Philips warns of halved profits

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The Independent Online
EINDHOVEN (Reuter) - Philips Electronics, the Dutch consumer giant, yesterday warned that its net profits for 1992 are likely to be half the 981m guilders (pounds 335m) achieved in 1991.

The group said that the problems in the consumer electronics industry persist and that the situation had been exacerbated by the weakness of the dollar in the third quarter of the year. Western Europe and the US are Philips' main markets.

The company's shares slumped 12 per cent, by 3 guilders to 21.80 guilders in early trade on the Amsterdam bourse.

A Philips spokesman said no single factor could be highlighted for the downward revision. This is the second time in two months that the company has lowered its 1992 net profit forecast.

The company said that the revised forecast did not include provisions for its latest round of cost- cutting, announced earlier this month, which aims to save hundreds of millions of guilders. No more lay-offs were planned.

Consumer electronics made a loss in August. Kenk Bodt, the chairman of the group's consumer electronics business, said sales in key areas in the past couple of months were flat. But he expects price-cutting to slacken off.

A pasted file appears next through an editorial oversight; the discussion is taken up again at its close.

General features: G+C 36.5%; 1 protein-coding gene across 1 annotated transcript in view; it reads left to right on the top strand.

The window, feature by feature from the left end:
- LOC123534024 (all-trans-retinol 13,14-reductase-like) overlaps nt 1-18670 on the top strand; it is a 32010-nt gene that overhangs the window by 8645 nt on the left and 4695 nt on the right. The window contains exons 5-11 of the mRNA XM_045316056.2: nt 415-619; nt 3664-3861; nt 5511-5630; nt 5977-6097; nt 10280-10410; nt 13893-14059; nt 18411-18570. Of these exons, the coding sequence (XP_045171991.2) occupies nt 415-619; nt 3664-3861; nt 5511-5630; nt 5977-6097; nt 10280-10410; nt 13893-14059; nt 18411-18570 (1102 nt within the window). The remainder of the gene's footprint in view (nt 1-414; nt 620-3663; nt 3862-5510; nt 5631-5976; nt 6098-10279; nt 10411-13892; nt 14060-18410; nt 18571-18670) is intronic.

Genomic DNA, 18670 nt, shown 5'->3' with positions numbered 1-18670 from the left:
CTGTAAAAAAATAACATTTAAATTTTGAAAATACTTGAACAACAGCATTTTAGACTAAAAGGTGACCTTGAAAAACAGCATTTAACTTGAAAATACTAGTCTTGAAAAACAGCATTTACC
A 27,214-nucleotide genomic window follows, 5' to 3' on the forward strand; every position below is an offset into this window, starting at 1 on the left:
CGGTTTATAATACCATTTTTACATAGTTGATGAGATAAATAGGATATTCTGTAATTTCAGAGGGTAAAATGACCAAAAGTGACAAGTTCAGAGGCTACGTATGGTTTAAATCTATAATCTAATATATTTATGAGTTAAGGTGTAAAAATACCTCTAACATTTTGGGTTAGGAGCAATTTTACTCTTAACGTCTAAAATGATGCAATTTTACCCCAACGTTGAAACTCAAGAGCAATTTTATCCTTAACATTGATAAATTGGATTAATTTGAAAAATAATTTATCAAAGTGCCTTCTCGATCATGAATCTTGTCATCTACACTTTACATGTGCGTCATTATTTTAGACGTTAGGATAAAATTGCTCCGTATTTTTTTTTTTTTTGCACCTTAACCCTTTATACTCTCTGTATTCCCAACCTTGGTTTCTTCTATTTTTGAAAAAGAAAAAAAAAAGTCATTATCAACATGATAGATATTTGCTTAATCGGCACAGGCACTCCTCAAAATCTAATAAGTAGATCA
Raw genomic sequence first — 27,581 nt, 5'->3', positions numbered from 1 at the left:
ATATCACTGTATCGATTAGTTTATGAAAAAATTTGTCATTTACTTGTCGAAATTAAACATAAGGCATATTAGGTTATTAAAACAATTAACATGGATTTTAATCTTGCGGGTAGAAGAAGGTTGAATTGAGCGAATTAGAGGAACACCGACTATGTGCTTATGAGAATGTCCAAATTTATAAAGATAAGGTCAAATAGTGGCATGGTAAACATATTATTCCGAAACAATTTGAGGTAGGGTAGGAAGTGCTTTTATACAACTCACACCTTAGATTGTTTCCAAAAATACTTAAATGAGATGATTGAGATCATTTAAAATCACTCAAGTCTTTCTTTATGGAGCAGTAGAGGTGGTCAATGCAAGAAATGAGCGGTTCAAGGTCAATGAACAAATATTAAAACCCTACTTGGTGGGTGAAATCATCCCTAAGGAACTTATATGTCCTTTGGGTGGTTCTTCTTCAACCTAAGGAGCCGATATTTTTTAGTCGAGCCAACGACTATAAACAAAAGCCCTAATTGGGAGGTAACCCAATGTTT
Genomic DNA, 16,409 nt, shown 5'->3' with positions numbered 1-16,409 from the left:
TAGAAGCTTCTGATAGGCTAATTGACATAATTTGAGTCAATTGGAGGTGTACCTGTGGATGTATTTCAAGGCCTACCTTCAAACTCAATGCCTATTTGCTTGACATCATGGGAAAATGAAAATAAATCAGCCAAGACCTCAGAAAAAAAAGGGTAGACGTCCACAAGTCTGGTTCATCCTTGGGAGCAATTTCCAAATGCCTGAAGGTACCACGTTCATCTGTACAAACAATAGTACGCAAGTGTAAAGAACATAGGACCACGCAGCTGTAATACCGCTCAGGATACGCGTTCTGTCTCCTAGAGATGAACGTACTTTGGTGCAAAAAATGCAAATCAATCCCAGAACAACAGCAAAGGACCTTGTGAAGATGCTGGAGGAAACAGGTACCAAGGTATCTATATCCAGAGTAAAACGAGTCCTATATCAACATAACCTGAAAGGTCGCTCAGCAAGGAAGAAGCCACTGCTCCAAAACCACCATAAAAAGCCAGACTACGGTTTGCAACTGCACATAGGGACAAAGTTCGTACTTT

'In the US we can say sales are quite stable again. But Europe is still flat. We expect with the new selling season coming on, (heavy price-cutting) is off,' Mr Bodt said, referring to the pre-Christmas season. 'So I do not expect those ridiculously low prices to appear more often in the coming months.'

Mr Bodt said sales of compact disc interactive were rising. 'We may expect a strong increase in sales in the last months of this year,' he said.

Philips has never given any forecast or sales figures on CDI, but caused some concern when it cut the price in the US from dollars 999 to dollars 699 in mid-August, just a year after it first became available.

The consumer products division made operating profits of only 118 million guilders in the second quarter. After stripping out the highly profitable PolyGram music company, in which Philips has an 80 per cent stake, and personal care products like electric razors and hair-driers, the consumer electronics rump of the division is in heavy loss.